Chag Sameach, dear readers. Passover, the eight-day celebration commemorating the biblical exodus of Jews from Egypt, has begun. Despite being unable to eat certain delectable wheat-based baked goods for the next eight days, Passover has always been an exciting, memorable time during my childhood. Seder plates, matzoh ball soup, and finding the afikomen with the other children call to mind great memories of celebrating culture and family. There has yet to be a definitive Passover film that so strongly defines the holiday to the degree that “It’s a Wonderful Life” does for Christmas, or “Halloween” does for its namesake festivity. Still, a number of films feel especially prescient during this time of year and are especially appreciated within the Jewish community as faithful depictions of everyday life, history, and stories that define our culture. Just as our own Brendan Hodges provided a list yesterday of the best films to watch during Holy Week, I’m doing the same with films for Passover.
THE PRINCE OF EGYPT (1998)Stunning animation, beautiful music, an all-star cast, and a heartbreaking but uplifting story have rightfully elevated “The Prince of Egypt” to be regarded as one of the finest animated films of all time. It was no small move for Dreamworks, a studio primarily catering to children and families, to take on an emotionally harrowing biblical story without pulling punches or softening its sharp edges. Recounting the story of Moses, from his adoption by an Egyptian Queen to leading the Jews out of Egypt, the film includes many moving depictions of biblical narratives with sensitivity and a sense of poetry. The film also features an iconic score by Hans Zimmer and musical numbers written by Stephen Schwartz, bookending the film with a bone-chilling wail by Israeli singer Ofra Haza and the Mariah Carey and Whitney Huston power ballad “When You Believe,” which won the Oscar for Best Original Song. The film is also noted for its striking animation, the crowning jewel being the scene in which Moses parts the Red Sea. It still stands as a stunning musical spectacle, featuring masterful voice acting performances from such actors as Ralph Fiennes, Val Kilmer, Sandra Bullock, Helen Mirren, and Michelle Pfieffer. The film continues to be loved and admired by those of all religions and non-religious alike.
UNCUT GEMS (2019)Following in the footsteps of their chaotic crime drama “Good Time,” the Safdie Brothers returned with their latest story of a man willing to risk it all for a few extra million dollars. Set within the New York Diamond District during Passover, the film follows jeweler and sports betting addict Howard Ratner as he tries to recover a precious gem from NBA player Kevin Garnett, save his marriage with his wife, reconcile with his mistress, avoid getting murdered by a gang of loan sharks, and sell said precious gem at a luxury auction for a hefty sum. “Uncut Gems” is known for its constantly running naturalistic dialogue and high-strung, stress-inducing atmosphere. Howard is a self-destructive man on the constant verge of losing everything literally because of his own thoughtless choices. Though completely ignored by the Academy, the film was praised by critics, many of whom believed it featured Adam Sandler in his best performance.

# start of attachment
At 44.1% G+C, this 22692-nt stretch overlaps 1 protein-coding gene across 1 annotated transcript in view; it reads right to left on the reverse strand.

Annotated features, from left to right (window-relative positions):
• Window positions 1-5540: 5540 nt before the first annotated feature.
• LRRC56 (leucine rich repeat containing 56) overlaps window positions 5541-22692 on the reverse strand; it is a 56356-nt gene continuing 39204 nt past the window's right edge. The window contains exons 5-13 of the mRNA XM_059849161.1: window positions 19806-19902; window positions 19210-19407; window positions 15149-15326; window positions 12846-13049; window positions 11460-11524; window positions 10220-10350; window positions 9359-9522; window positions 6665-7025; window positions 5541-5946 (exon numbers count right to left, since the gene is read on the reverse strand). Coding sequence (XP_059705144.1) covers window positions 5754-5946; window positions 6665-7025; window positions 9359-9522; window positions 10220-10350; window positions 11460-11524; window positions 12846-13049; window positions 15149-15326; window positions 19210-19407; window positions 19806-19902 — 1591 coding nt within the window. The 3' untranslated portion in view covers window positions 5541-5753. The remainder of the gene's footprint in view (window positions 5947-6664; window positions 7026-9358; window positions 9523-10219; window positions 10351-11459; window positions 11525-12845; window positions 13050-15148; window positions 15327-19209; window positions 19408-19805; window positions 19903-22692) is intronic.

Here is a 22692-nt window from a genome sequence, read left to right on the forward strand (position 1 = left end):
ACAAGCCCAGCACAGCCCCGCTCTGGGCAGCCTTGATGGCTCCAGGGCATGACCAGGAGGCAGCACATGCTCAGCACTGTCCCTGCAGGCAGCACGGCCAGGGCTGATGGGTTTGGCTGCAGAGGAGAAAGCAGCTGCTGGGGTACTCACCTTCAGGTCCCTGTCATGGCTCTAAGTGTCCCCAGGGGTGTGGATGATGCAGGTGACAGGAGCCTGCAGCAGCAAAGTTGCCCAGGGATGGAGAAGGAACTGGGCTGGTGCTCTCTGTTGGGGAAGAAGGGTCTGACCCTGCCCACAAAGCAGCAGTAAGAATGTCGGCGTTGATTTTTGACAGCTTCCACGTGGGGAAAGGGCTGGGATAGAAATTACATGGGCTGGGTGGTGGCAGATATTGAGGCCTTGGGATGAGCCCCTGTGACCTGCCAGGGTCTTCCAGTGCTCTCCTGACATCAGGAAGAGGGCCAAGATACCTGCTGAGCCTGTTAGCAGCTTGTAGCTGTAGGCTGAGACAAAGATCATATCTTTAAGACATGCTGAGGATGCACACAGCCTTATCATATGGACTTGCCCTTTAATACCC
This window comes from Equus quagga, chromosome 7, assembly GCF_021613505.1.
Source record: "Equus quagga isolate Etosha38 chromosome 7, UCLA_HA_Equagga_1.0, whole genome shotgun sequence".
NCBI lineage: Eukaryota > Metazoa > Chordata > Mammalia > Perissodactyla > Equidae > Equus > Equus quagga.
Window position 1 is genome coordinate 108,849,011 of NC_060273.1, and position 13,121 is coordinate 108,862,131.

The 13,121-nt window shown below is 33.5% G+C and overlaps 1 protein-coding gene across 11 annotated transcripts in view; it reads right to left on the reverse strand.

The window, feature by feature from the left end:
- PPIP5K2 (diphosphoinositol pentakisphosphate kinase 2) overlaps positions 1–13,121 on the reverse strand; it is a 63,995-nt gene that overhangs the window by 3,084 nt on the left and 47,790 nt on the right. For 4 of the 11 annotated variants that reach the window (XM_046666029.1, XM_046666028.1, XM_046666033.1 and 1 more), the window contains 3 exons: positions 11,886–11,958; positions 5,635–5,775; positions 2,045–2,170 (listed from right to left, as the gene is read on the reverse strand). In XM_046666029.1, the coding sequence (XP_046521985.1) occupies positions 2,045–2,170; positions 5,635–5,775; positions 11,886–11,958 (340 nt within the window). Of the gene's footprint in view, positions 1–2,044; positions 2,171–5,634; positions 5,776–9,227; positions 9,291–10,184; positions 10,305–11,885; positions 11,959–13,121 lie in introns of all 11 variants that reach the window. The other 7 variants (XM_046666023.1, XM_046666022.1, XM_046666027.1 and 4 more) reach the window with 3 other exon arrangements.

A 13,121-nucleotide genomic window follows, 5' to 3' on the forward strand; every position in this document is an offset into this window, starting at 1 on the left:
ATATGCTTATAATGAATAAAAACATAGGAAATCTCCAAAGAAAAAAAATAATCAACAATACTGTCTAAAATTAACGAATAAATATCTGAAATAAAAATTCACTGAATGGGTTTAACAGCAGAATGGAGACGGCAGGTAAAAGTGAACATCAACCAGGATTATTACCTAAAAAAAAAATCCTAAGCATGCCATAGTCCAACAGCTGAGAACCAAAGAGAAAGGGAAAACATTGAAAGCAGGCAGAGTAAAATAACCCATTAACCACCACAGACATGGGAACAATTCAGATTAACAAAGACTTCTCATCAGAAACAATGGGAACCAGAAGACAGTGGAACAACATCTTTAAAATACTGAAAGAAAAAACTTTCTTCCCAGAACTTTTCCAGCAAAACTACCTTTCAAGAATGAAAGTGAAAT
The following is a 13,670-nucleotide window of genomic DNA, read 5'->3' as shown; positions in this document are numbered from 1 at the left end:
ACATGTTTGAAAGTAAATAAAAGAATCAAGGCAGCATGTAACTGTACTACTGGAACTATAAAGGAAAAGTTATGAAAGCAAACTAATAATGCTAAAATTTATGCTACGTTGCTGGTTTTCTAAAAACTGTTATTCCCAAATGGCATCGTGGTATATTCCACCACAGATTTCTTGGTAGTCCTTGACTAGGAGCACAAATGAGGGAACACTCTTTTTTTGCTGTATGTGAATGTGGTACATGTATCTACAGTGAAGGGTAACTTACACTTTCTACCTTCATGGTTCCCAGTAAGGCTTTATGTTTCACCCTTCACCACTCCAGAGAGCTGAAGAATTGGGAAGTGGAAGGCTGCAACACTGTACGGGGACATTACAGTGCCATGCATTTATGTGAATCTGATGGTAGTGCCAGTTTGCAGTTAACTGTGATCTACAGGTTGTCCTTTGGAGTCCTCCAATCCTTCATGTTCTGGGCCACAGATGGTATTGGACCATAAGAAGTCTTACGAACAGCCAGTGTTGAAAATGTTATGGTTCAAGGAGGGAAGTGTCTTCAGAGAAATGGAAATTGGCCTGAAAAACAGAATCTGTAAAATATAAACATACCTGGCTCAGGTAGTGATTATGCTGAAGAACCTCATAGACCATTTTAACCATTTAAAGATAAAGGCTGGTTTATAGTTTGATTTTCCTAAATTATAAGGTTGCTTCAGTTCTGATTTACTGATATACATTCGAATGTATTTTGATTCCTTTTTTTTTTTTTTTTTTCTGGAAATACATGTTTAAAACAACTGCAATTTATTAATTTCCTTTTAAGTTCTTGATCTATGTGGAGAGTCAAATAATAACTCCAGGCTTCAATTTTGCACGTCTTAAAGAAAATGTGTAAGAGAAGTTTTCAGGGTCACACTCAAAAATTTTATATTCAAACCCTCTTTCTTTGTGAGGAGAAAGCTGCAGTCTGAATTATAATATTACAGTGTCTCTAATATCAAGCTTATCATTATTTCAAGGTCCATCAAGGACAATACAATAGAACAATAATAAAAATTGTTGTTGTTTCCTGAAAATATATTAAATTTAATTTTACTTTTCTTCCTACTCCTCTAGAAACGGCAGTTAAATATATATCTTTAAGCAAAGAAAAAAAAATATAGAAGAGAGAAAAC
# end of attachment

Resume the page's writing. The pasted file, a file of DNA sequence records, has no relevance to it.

THE TEN COMMANDMENTS (1956)Cecil B. DeMille, the undisputed king of biblical epics (of both the Old and New Testaments), took on the Book of Exodus twice over thirty years apart. The first film, which came out during a zenith of Bible-based films (“Ben-Hur,” “King of Kings,” “Noah’s Ark,” etc.), ends the first act with the parting of the Red Sea and proceeds into a modern fable concerning the moral teachings of the Ten Commandments. The latter film, which similarly came out during its own heyday of wide-screen, technicolor epics set in the ancient world, stars the ultimate epic leading man Charlton Heston as Moses, Yul Brenner as Rameses, and Anne Baxter as Nefretiri. At nearly four hours long, the large-scale costume drama was a massive hit upon release, now sitting at the eighth highest-grossing film of all time adjusted for inflation, and has since become a familiar presence on cable channels during Holy Week. This style of film, with its wooden sets, outdated visual effects, overly sultry acting, and whitewashed casting, is a true relic of the Hollywood studio system. It may fall flat for some viewers, but it perfectly encapsulates a long-gone era of filmmaking, when audiences were clamoring for films long enough to have an intermission, and biblical adaptations were money-makers rather than box office poison.